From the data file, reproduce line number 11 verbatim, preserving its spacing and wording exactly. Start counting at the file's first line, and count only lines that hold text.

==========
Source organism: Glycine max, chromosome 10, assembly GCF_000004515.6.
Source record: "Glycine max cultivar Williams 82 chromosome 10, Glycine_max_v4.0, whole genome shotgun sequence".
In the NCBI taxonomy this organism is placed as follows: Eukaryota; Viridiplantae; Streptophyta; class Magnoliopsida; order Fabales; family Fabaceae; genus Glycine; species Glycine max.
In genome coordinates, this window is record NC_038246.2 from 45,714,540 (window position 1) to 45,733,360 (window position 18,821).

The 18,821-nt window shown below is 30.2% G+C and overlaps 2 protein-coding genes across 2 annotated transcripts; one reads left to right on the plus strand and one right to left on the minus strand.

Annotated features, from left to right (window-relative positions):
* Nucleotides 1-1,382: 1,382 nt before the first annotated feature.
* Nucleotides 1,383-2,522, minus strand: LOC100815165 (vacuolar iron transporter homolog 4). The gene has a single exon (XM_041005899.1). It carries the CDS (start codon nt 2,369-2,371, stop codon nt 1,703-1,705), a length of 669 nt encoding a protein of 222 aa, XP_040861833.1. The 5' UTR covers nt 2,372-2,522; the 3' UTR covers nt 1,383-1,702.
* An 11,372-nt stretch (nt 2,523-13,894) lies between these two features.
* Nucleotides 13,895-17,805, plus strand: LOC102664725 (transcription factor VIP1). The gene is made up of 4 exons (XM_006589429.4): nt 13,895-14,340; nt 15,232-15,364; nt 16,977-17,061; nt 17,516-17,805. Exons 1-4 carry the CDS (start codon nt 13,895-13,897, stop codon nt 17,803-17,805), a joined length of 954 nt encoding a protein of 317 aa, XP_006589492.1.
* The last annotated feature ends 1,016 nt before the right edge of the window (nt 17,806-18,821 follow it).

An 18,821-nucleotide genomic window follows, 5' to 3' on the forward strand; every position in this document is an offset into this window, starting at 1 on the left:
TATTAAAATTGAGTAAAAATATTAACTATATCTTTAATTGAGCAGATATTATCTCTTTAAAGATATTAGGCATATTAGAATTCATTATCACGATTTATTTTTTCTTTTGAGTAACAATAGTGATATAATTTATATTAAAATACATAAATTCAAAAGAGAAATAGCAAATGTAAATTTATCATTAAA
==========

* The last annotated feature ends 1,016 nt before the right edge of the window (nt 17,806-18,821 follow it).